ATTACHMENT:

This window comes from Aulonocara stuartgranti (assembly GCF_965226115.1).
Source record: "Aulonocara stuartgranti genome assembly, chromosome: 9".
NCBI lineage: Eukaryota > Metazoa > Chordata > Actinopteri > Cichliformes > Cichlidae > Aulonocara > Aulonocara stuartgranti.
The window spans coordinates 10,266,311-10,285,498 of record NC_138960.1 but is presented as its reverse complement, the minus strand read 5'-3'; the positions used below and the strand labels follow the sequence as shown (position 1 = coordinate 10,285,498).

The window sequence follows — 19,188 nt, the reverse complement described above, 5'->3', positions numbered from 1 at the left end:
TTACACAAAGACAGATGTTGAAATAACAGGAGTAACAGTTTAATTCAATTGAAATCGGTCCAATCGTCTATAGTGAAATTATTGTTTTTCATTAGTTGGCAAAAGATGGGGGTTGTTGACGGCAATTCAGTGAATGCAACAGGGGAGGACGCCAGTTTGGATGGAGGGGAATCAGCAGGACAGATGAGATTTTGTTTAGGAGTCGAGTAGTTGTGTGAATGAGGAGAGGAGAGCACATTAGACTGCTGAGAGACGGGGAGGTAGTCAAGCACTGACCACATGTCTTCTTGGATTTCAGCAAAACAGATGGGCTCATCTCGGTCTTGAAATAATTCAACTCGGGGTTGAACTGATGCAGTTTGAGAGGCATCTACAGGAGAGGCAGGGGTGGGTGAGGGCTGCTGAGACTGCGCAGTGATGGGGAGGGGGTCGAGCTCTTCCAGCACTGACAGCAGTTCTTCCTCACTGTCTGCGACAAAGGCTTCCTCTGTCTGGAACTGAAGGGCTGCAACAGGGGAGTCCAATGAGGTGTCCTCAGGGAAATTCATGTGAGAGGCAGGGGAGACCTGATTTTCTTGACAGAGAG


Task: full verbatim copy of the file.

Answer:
This window comes from Aulonocara stuartgranti (assembly GCF_965226115.1).
Source record: "Aulonocara stuartgranti genome assembly, chromosome: 9".
NCBI lineage: Eukaryota > Metazoa > Chordata > Actinopteri > Cichliformes > Cichlidae > Aulonocara > Aulonocara stuartgranti.
The window spans coordinates 10,266,311-10,285,498 of record NC_138960.1 but is presented as its reverse complement, the minus strand read 5'-3'; the positions used below and the strand labels follow the sequence as shown (position 1 = coordinate 10,285,498).

The window sequence follows — 19,188 nt, the reverse complement described above, 5'->3', positions numbered from 1 at the left end:
TTACACAAAGACAGATGTTGAAATAACAGGAGTAACAGTTTAATTCAATTGAAATCGGTCCAATCGTCTATAGTGAAATTATTGTTTTTCATTAGTTGGCAAAAGATGGGGGTTGTTGACGGCAATTCAGTGAATGCAACAGGGGAGGACGCCAGTTTGGATGGAGGGGAATCAGCAGGACAGATGAGATTTTGTTTAGGAGTCGAGTAGTTGTGTGAATGAGGAGAGGAGAGCACATTAGACTGCTGAGAGACGGGGAGGTAGTCAAGCACTGACCACATGTCTTCTTGGATTTCAGCAAAACAGATGGGCTCATCTCGGTCTTGAAATAATTCAACTCGGGGTTGAACTGATGCAGTTTGAGAGGCATCTACAGGAGAGGCAGGGGTGGGTGAGGGCTGCTGAGACTGCGCAGTGATGGGGAGGGGGTCGAGCTCTTCCAGCACTGACAGCAGTTCTTCCTCACTGTCTGCGACAAAGGCTTCCTCTGTCTGGAACTGAAGGGCTGCAACAGGGGAGTCCAATGAGGTGTCCTCAGGGAAATTCATGTGAGAGGCAGGGGAGACCTGATTTTCTTGACAGAGAG